What’s It Worth: Waterford Crystal Stemware

Waterford Crystal Stemware

So, you’re thinking about downsizing and you’re not sure what to do with your formal table setting of china, silver, and crystal? Good news! There is a busy resale market for these items.  Estate Sale expert Daniel Sanders with Four Sales in the Washington DC area gives us the inside scoop on Waterford Crystal stemware.

While times have changed and formal dining is less a part of daily life, it is almost certain that, at some point, most people have gathered for the holidays and found the holiday table to be set with fine china, silver flatware, and accessories, and crystal stemware. The sparkliest part of these functional decorations was almost certainly the lead crystal stemware that refracts light throughout the room and adds to the festive atmosphere through both light and sound.

What is Lead Crystal?

As we know from archaeological remnants found in Mesopotamia, glass with a lead content has existed since about 1400BC. It is only since the 17th century that lead crystal has served to beautify homes and dinner tables by adding elegance and beauty. Lead crystal was developed in England by George Ravenscroft in 1675 and made use of lead as an abundant raw material. While glass stemware can be made using metal oxides other than lead oxide, these are referred to as crystalline or crystal glass. Glass made with at least 24% of lead oxide is what is commonly referred to as lead crystal.

The shapes and patterns have changed over time to match the decorating trends of the period, but the basic shapes have remained the same. The structure of crystal stemware consists of a rimmed bowl perched on a thin stem and supported and given balance by a foot. The bowl, stem, and foot may have different patterns produced by molding, cutting, etching, or occasionally a transfer appliqué.

Famous Makers of Lead Crystal Stemware

There are many, many, manufacturers of lead crystal stemware, a few of which have become household names. These famous companies include Waterford, Baccarat, Orrefors, Daum, Nachtmann, and St Louis. Other manufacturers, although they are better known for china, like Noritake and Lenox, have also produced or branded lead crystal stemware products. However the most well-known of these companies is, without question, Waterford Crystal.

Waterford Crystal was produced in Waterford Ireland starting in 1783 when George and William Penrose started their business. The company operated until 1851 and then was closed until it reopened in the early 1950s. In addition to stemware, the company makes all manner of vessels and containers from biscuit jars to ring holders to bowls and more. Although the name is firmly tied to the company’s origins in Ireland, their products are now produced outside Ireland in countries like the Czech Republic, Slovenia, Hungary, and Germany.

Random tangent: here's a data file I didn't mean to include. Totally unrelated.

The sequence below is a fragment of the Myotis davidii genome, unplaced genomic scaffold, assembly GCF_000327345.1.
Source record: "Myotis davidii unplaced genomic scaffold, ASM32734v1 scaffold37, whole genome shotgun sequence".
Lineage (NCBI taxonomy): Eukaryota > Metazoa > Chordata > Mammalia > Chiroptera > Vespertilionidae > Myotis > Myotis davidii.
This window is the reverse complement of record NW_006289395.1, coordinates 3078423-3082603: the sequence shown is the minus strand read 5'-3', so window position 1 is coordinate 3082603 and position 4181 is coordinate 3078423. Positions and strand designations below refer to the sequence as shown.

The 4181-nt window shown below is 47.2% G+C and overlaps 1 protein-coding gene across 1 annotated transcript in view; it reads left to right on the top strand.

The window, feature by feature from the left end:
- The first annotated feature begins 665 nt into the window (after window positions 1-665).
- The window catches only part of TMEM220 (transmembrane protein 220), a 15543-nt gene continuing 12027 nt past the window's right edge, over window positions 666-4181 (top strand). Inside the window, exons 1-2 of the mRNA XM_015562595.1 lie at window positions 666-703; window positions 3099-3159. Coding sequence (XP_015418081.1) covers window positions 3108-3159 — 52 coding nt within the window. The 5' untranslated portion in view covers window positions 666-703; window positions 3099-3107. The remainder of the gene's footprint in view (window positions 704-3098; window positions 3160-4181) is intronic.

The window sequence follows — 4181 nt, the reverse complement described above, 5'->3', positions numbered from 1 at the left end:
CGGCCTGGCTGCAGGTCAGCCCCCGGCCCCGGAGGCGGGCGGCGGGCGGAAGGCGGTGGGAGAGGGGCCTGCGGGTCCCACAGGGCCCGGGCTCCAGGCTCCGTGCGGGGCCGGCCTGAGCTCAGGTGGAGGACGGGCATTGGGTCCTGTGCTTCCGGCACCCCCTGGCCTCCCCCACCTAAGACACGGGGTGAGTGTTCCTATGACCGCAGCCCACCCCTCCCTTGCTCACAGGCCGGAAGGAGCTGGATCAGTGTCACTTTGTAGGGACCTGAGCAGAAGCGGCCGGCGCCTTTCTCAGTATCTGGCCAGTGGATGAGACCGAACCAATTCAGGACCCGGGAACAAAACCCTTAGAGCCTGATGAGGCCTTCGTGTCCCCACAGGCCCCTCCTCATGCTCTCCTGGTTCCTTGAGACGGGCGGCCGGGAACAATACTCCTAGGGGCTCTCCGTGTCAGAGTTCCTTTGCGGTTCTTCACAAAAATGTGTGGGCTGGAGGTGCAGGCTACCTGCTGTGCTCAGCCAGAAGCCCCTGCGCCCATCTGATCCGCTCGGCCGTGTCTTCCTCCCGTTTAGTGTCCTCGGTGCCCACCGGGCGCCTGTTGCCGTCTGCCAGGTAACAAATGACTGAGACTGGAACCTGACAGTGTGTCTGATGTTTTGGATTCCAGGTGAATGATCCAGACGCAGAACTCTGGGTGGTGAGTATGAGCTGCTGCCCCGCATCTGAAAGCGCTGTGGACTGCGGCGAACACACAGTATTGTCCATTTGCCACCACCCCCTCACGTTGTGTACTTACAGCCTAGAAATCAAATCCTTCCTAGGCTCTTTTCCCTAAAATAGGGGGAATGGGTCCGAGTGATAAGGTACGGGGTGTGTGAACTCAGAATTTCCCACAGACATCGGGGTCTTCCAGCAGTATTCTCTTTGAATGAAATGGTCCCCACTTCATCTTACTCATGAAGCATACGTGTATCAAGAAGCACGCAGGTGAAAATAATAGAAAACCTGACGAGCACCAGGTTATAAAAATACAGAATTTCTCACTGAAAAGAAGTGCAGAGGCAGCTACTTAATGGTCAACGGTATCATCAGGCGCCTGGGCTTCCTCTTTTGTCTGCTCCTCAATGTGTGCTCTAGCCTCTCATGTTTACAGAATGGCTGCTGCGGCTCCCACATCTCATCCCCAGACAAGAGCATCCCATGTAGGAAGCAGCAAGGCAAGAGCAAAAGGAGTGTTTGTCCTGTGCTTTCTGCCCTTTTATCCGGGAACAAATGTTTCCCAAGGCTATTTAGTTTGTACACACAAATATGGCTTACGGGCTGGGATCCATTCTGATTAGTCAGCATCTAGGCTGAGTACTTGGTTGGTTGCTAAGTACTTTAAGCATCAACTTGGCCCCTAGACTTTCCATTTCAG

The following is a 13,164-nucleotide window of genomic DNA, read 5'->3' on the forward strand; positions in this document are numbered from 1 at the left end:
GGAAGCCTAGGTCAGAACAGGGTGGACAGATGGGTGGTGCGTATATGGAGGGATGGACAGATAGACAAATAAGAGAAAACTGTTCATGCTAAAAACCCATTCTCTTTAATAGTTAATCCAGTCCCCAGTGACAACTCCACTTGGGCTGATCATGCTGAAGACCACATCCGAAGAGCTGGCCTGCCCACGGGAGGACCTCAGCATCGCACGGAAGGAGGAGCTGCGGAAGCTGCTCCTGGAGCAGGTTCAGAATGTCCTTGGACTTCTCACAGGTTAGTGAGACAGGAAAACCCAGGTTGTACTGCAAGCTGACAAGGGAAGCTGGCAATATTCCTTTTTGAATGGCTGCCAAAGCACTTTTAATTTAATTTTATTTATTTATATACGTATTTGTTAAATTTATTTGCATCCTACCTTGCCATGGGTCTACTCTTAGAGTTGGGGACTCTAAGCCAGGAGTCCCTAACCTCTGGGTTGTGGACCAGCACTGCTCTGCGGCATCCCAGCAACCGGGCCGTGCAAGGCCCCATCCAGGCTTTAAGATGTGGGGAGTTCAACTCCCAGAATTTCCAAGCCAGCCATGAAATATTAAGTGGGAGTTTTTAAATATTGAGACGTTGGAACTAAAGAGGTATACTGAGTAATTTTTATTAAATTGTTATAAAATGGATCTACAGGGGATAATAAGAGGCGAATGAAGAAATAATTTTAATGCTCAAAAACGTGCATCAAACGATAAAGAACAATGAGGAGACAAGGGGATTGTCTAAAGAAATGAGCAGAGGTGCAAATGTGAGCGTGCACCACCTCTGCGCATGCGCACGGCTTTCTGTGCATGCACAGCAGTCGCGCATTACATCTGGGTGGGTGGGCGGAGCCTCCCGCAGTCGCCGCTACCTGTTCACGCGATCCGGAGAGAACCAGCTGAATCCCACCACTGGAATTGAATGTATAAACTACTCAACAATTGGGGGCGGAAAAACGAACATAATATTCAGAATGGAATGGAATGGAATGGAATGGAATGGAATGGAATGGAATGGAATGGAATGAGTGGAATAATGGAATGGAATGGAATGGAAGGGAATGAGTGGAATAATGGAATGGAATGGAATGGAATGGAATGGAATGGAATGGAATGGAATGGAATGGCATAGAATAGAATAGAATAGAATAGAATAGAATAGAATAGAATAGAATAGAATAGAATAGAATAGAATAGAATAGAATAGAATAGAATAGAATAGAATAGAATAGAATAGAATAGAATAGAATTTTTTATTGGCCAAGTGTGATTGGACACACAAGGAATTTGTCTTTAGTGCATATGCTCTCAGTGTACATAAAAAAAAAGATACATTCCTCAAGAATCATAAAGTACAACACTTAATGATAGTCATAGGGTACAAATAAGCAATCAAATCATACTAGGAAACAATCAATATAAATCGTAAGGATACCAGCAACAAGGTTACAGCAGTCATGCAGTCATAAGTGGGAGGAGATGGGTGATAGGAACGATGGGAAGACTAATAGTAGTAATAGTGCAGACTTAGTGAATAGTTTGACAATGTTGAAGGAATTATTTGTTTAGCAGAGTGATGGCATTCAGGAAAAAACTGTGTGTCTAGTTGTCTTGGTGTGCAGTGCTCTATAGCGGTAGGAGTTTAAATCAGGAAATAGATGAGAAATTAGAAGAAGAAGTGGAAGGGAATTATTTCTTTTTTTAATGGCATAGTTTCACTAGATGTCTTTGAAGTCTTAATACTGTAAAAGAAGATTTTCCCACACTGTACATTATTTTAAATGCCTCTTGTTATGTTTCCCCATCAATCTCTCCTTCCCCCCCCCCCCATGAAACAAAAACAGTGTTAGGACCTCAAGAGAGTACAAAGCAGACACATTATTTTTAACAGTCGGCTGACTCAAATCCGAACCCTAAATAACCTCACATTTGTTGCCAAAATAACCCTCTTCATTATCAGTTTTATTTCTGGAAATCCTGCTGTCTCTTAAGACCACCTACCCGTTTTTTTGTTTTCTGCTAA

Marquis by Waterford

It has been interesting to see a company like Waterford Crystal (officially WWRD Holdings Ltd owned by the Fiskars Corporation) change and adapt in response to market trends over the past 30 years. As formality waned and demand increased for more contemporary styling, Waterford made a major shift in 1991. At that time, in addition to their traditional products, like Lismore (which remains the most ubiquitous lead crystal pattern sold by Waterford), they introduced Marquis by Waterford, which was the first new line since the company’s inception.

Unlike traditional patterns, Marquis by Waterford is an affordable quality crystalline glass. The glasses are well‐weighted, and the patterns are more contemporary than its lead crystal cousins. Marquis by Waterford also pursued a more omni‐present retail channel and is actively sold through big box retailers like Marshalls, TJ Maxx, Ross for Less, etc. It could be argued that the shift to provide a more affordable product impacted the value of Waterford crystal product sales, since the average consumer draws little distinction between the classic Waterford products and the Marquis products. Additionally, the nature of the selected distribution channels lends itself to lower prices with an average resale price of $10‐15 per glass.


How Do You Know It’s Waterford?

Authentic Waterford Crystal stemware will most commonly have an acid stamp in Gothic script on the foot of a glass that says “Waterford”.  New or like-new pieces may have a foil sticker with the seahorse. Marquis by Waterford is distinguished by a blue rectangular label or square foil label that say Marquis, or an etched watermark that says Marquis by Waterford.

See more tips on identifying Waterford Crystal Here.

So, What’s It Worth?

As with just about everything we discuss in our “What’s It Worth?” column, the value of Waterford Crystal stemware are different depending on where you buy! Online and in-person retail for a new Waterford lead crystal Lismore wine glass is about $80‐$90 per stem. The same item sold in as-new condition on eBay sells for about $40‐50 per stem. And, finally, the same item sold in as-new condition at auction or estate sale sells for about $15‐25 per stem.

While there are consumers who still purchase directly from Waterford via online or in-person retail channels, the secondary marketplaces ‐ like online sales, auctions, or in-person estate sales are a very common retail/resale environment in which crystal stemware still enjoys a strong demand. At the time of this writing, one could purchase four of the water goblets pictured here on Ebay for $95 plus shipping.

Daniel Sanders is the owner of Four Sales Estate Sales, serving the Washington DC area.


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